- Start with non-toxic plants and watch how your cats interact with them. To preserve more harmful plants, keep some areas off-limits to cats. Put your plants on a refrigerator or plantshelfie or somewhere else where cats can’t get to them. Or in a space you can lock up when you’re not there to keep an eye on your cat’s antics. Where your cats cannot reach, suspend plants from the ceiling using plant hangers. Use wall-pots instead, but only if your cats aren’t too clumsy! Make sure there is no way for your cat to jump up there if you place a plant up high. There must be room for your cat on the #plantshelfie or else the planter can get knocked over. Make sure your plant containers are heavy enough to prevent your cat from knocking them over. If my cat were more of a curious taste tester, I’d advise placing the plants on higher shelves where cats can’t curl up next to them. For your cat to continue to feel that they are the owners of the house rather than you, create another perch location, as I like to call them. When they are little, teach them not to worry them. Behold a spray bottle’s might. A cat-hating essential oil can be found. Cats generally loathe citrus. Put a drop of citrus essential oil on each pot or around the space where you store your plants. This ought to discourage your cat from trying to play with, consume, or harm your plants in any other way. Give your feline pals their own wheat grass, cat grass, or catnip! Set this up at ground level next to your non-toxic plants so that they may easily get it (before they reach your expensive houseplants). Regularly prune growing plants to prevent them from becoming too long becoming cat toys. Maintain the more sensitive plants in terrariums. In order to prevent her from removing the plant from the water so she can drink it, I keep my plants that I am propagating in water safe for her as well. Because my cat enjoys playing with water, I also make an effort to avoid leaving any on my plant trays. Play with your cats to exhaust them. A content and worn-out cat will respect your plants. Chicken wire should be flattened and laid on top of the ground. This will stop your cat from making a big mess by digging up the dirt or by using it as a litter box. To partially cover the soil, you might also add some larger stones or diamonds. Make sure they have all they need and don’t use your plants as a litter box or a scratching post by providing a good scratching pole and a clean litter box. Accept the fact that your cats will eat (some of) your houseplants, and that certain cat scars won’t make them look their best. Acclimate yourself to your plants’ imperfections. After all, your cat also calls it home.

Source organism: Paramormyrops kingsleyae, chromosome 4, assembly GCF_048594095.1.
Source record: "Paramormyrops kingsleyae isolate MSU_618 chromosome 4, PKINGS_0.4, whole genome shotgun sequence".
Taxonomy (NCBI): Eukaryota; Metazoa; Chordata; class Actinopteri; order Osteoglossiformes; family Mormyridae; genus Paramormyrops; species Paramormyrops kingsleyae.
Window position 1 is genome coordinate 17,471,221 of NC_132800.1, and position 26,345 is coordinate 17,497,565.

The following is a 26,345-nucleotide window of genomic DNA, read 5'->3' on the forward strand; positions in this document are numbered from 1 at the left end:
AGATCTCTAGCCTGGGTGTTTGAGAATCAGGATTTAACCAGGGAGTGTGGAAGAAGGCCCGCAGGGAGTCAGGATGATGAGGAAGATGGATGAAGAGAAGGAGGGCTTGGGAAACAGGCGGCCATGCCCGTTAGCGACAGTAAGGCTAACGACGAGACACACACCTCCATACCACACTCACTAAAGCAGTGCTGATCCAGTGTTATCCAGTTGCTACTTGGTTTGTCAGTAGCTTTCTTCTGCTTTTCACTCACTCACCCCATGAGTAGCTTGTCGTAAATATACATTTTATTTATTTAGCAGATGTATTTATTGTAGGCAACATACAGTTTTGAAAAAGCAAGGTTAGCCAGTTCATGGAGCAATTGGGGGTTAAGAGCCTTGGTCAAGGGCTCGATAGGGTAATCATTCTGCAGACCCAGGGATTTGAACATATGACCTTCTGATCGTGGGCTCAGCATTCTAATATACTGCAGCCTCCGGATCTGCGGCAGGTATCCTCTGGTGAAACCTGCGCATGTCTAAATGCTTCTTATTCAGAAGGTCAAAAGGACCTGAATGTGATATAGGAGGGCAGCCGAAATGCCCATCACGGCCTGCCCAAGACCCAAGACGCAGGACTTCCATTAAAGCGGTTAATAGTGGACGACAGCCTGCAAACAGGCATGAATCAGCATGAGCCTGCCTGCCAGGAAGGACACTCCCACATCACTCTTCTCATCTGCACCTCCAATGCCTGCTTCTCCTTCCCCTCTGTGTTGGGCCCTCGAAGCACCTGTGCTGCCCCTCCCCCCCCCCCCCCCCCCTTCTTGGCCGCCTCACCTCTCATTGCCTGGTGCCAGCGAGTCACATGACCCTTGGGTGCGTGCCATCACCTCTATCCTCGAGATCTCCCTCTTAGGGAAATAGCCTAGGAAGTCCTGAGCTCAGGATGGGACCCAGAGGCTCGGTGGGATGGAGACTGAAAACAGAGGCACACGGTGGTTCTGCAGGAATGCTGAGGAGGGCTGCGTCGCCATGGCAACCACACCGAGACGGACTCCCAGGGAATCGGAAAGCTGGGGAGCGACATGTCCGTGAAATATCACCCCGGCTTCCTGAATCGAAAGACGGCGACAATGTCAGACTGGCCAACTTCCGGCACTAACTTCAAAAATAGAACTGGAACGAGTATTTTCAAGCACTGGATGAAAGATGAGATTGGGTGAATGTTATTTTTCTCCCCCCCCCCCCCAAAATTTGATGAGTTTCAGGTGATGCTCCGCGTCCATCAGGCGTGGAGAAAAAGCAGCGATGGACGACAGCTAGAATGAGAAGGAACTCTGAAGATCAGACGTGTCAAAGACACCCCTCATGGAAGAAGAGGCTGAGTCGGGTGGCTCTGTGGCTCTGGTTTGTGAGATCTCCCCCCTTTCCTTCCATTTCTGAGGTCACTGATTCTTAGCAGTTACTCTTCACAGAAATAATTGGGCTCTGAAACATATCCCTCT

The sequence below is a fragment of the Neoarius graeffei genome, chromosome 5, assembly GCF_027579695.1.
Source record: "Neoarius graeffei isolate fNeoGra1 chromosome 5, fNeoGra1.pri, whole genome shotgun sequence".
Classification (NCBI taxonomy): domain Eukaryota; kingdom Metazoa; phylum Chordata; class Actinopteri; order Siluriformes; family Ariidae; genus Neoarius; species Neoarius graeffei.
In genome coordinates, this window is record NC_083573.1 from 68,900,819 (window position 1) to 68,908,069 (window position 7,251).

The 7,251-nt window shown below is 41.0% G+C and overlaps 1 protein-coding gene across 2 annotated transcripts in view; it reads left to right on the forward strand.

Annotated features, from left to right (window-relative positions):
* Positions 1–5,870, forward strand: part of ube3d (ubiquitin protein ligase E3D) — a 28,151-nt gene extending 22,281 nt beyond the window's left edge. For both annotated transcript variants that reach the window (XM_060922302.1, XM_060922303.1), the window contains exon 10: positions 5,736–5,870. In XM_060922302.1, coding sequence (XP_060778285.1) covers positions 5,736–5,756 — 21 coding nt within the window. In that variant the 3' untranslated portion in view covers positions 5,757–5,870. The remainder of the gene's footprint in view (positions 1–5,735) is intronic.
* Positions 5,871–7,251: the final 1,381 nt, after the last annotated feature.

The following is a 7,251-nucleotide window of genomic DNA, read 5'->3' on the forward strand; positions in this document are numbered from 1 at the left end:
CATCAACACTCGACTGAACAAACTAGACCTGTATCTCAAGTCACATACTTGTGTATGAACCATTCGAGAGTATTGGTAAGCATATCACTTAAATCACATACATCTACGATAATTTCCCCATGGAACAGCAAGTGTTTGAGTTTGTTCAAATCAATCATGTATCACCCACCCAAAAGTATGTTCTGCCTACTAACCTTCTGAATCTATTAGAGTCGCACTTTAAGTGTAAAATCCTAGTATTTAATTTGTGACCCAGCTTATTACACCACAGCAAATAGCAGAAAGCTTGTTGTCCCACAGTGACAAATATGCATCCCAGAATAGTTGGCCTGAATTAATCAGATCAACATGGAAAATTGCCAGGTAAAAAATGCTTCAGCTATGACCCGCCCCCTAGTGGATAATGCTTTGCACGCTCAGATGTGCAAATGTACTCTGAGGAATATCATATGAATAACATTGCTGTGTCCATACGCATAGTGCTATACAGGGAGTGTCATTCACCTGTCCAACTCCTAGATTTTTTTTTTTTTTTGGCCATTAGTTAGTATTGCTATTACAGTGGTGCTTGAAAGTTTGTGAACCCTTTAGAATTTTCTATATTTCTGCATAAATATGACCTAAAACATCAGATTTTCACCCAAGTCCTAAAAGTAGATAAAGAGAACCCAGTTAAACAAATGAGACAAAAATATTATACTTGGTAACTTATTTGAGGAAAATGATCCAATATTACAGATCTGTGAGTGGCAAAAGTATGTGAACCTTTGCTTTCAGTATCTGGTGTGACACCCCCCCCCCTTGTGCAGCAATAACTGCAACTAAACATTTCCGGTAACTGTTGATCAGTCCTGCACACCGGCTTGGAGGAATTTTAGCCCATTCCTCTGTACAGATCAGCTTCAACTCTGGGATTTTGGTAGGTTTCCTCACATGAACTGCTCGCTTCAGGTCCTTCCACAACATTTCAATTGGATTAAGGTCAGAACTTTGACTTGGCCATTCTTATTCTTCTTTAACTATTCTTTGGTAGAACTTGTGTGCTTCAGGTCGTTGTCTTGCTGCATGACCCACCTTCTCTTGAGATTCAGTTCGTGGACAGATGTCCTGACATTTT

“Larger leaf plants, like the fiddle leaf, are preferable in my opinion because cats can’t really take care of them. Cats can benefit from certain plants! For them to chew on, I actually have an indoor herb garden. Their digestive systems will thank you!